Should you be accused and convicted of DUI, even if you were off duty and driving a personal auto, the transportation company may conclude that you aren’t safe enough, thus terminating you with immediate effect. Even when you obtain a restricted or temporary license that permits you to continue working, this is the case.
And even after reinstating your license and several years have elapsed since your drunk-driving conviction, you may still have a hard time securing a job as a commercial driver when the conviction is still on your criminal record. Usually, transportation companies rarely forgive or forget drivers with a DUI conviction record. Most companies are willing to hire a new person than retain a skilled driver with a prior DUI conviction.
The above employment repercussions of a drunk-driving conviction are in addition to the immediate effect that a driver’s license suspension could have on commercial drivers. Most commercial drivers who have driving privilege suspended/revoked lose their driving job too.
Commercial drivers aren’t the only individuals whose professions can be adversely affected due to a DUI conviction. If you’re a doctor, lawyer, broker, financial planner, or nurse convicted of driving under the influence, your professional license could be suspended or revoked. Technically, these professions require that you have good character. Thus, if you’ve been convicted of DUI, your employers may claim that you are irresponsible, which could be grounds to fire you.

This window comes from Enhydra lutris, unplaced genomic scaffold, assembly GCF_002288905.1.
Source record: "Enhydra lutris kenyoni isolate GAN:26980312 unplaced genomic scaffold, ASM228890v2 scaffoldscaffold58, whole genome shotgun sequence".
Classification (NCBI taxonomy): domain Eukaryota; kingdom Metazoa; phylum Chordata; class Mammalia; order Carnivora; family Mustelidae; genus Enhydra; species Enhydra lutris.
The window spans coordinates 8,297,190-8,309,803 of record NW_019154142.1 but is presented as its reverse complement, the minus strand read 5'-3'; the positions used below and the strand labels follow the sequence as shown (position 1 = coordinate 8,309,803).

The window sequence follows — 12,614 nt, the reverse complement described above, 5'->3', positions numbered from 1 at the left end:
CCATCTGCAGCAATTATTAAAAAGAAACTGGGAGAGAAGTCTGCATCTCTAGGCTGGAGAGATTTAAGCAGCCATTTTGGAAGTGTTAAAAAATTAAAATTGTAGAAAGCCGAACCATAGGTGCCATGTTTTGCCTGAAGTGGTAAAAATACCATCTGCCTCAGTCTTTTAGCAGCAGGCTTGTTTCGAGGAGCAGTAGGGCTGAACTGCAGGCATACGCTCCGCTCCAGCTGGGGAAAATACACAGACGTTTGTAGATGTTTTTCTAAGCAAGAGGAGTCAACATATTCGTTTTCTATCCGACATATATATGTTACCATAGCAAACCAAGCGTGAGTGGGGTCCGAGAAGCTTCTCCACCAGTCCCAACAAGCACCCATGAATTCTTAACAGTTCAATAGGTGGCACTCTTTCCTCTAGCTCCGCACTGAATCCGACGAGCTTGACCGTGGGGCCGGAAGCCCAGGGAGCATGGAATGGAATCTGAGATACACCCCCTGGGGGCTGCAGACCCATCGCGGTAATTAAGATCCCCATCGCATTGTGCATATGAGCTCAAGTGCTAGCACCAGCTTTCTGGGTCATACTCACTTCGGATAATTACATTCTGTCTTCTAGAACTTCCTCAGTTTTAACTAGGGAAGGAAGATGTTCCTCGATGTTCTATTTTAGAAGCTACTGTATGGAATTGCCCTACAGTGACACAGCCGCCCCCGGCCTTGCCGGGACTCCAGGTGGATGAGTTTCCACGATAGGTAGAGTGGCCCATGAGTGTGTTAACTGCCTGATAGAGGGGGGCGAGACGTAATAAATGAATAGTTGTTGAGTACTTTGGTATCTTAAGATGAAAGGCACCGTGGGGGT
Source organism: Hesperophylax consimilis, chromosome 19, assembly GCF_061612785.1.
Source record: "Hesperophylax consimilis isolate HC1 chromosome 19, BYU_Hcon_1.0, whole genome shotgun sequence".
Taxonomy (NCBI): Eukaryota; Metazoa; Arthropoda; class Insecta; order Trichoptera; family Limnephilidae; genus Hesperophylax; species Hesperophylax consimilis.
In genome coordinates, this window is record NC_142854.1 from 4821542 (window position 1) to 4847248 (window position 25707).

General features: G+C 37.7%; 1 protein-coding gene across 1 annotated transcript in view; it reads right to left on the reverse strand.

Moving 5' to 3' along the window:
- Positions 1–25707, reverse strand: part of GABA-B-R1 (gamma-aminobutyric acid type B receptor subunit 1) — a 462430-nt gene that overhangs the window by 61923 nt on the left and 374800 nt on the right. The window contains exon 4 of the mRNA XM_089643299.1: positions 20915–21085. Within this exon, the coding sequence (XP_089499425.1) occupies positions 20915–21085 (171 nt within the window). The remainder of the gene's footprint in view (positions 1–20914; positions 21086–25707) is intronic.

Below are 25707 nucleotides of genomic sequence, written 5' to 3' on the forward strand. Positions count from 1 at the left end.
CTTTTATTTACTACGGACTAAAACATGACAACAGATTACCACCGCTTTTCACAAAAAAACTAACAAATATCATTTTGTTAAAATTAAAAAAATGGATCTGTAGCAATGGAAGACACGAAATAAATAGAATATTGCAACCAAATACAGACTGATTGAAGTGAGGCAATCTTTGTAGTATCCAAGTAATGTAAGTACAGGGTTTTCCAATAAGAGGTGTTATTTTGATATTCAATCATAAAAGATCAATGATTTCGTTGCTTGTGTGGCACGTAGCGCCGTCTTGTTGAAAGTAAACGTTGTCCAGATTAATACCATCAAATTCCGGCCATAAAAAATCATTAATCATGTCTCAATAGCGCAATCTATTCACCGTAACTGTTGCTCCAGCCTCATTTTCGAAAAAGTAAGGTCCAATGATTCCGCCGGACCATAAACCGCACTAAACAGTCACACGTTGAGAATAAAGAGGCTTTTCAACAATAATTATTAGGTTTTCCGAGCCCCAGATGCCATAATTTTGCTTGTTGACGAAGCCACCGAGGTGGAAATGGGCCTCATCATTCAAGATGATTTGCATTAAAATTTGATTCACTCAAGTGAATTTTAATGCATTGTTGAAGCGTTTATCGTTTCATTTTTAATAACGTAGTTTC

In most cases, there’s a reporting requirement that must be adhered to. Failure to report a conviction or lying about it could result in more problems for you than if you were truthful about it.
You May Qualify for an Expungement
A driving-while-intoxicated conviction will have damaging repercussions for as long as it continues to reflect on your record of criminal activity. One of the ways to avoid these repercussions is expunging the conviction. Some people are eligible for criminal record expungement, and you may qualify as well. An expungement is a legal process of permanently deleting the conviction from your criminal record. Put otherwise; a judge reopens your drunk-driving case then changes the verdict. It’s worth noting that your drunk-driving conviction won’t be entirely eliminated. Some people with access to your criminal record will see that you were convicted of DUI. However, the record will also show that the conviction was expunged.
Find an Expert DUI Criminal Defense Attorney Near Me
At the Jonathan Franklin DUI Attorney, we boast knowledgeable DUI defense lawyers serving clients facing charges in Los Angeles and its environs. The knowledge and experience our attorneys have acquired after serving hundreds of people have helped us learn the possible damaging consequences you could face. Hiring us to defend you against your charges won’t only help avoid court-imposed repercussions.
It may also help protect you from the future damaging consequences of a DUI conviction. And if you already have a conviction, we may be able to help you with the expungement process. Call us today at 323-464-6700 to set up a free, confidential consultation. We’ll evaluate the facts surrounding your case and build a winning defense strategy.